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The Man Opposite Was Pulling Monkey Faces

The Writers' Block #19 - Theme: a story conscious of the use of 'it' (or not?)

The man opposite was pulling monkey faces, all grotesque and ugly. His tongue slithered from the unsmiling mouth like a worm wriggling for freedom, writhing for release from its enamel cage. His fingers raised and wiped the meaty beast, retrieving the unseen but unsettling hair.

The woman next to the hairy primate appeared to be afraid of the room, of the noise, of the huge silverback seemingly licking its lips. She was small in comparison to his bulky frame and would probably need both hands to encircle one of his arms. Her beady blue eyes flashed from point to point as they sought some kind of understanding from her surroundings.

In front of her, calm and assured, sat a man making notes into a small pad. Glancing surreptitiously to check no one was watching him, yet keeping a cool eye on everyone, he slid his pencil into his jacket pocket and, in the same smooth move, inserted his little finger deep into his nostril. His wrist swung one hundred and eighty degrees before pushing further and writhing.

John looked away from this horror, preferring to stare at the spinning motion of the fans’ blades dangling precariously on long rods from the ceiling. He had watched the people as though it were some kind of sports action replay – slow, intense and precise, all for his personal titillation. At this speed, the world seemed magnified and clearer. The crowd sneered, smiled or simply stared. Whatever they were doing they were all keeping a close eye on him, anticipating his next move.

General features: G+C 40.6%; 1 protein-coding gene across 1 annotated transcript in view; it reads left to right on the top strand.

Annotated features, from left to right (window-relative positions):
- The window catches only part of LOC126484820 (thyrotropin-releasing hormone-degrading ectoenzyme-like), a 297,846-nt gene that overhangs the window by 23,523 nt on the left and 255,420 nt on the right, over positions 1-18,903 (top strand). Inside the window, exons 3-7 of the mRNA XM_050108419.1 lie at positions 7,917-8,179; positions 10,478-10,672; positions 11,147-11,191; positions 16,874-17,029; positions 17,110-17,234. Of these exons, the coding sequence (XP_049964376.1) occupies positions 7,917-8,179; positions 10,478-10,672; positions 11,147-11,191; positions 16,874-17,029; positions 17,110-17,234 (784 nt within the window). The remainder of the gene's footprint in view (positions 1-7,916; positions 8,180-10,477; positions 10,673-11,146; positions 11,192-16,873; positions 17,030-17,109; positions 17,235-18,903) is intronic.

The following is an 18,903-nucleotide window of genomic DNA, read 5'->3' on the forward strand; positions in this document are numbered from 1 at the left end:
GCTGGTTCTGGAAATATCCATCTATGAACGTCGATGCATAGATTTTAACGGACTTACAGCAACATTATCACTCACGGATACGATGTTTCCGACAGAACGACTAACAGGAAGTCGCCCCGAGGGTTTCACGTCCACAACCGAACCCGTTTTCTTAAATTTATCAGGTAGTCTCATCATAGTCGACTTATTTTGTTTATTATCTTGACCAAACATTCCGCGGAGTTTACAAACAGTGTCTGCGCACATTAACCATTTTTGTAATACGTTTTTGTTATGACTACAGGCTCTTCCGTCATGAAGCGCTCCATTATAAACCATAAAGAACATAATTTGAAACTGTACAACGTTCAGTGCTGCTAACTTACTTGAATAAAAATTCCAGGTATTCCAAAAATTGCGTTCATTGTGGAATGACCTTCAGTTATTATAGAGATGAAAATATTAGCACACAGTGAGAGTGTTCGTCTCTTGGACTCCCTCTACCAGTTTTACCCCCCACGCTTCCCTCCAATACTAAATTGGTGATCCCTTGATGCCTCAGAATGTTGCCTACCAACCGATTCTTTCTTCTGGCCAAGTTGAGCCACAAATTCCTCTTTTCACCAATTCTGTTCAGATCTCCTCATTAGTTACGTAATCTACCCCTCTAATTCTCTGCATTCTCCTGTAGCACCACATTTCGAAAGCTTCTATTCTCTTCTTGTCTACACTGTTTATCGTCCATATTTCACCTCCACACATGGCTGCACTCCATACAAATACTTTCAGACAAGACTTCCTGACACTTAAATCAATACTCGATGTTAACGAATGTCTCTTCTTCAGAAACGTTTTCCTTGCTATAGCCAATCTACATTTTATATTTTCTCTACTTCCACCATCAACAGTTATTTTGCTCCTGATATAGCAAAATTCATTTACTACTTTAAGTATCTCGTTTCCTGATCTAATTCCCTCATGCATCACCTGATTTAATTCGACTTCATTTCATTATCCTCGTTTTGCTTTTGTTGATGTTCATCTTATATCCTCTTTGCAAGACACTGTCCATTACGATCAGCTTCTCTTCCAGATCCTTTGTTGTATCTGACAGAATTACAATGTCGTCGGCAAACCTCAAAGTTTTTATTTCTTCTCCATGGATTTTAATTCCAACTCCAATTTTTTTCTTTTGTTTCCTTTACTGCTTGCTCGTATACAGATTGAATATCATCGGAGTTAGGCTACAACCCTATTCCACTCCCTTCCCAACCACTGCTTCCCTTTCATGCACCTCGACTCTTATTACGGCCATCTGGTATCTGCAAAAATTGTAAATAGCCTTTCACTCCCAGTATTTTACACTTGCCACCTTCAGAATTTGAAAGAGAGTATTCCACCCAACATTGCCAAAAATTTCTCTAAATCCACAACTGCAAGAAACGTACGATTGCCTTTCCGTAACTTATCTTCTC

John was unused to this kind of attention. He had spent his life meekly avoiding eye contact, whispering instead of talking and always saying Yes whether he meant it or not. He was the kind of man who no one notices until he has gone.

Only moments earlier, John had had a mild panic attack. There was a sudden urge to run, to leave these needy people in their airless cocoon entrapped in triple glazed windows, but instead to breathe fresh air, to feel the sunlight on his skin, to smell the flowers, to hear the birds cooing with desire. But duty overpowered him and he stayed, shuffling his scuffed brown shoes tied with short and broken laces.

They noticed him now, didn’t they? They were all paying attention to him, weren’t they? The gorilla, the tiny lady and the bogeyman were waiting. Looking at him, intensely scrutinising him, like the old men in the pub scanning the horse pages in their desperate search for the correct prediction.

He let his head drop slightly and circled his neck to relieve some tension, feeling three disconcerting little cracks. He combed nervous fingers through thinning greyish hair and nudged his glasses further up his nose.

The scene was separate from him now – he felt alone as though he were watching them all on a screen. He assumed that if he spoke no sound would come out, they would not understand him.

He had never wanted this. Any of it. Wrong place, wrong time. So to hell with it. To hell with them. He wanted to be seen, to be visible for once. To make a difference.

John closed his eyes and asked himself whether this was fear or excitement he was feeling. A heartbeat later, he knew. He stood straight, opened his eyes and cleared his throat. He was in command and all would hear his words, his speech, his proclamation.

He shouted, ‘Not guilty.’

And his moment was over. He was invisible once more.

He left in silence, with the other jurors, being led away to his peaceful, harmless life. Behind him, everyone had resorted to type. A final glimpse over his shoulder showed the apeman thumping his chest in victory; and the tiny woman, now very afraid, trying in vain to leave; and the bogeyman shouting at the top of his voice towards the judge, the veins in his neck threatening to leap free from his body and join the fray.

John smiled, happy in his obscurity once more.


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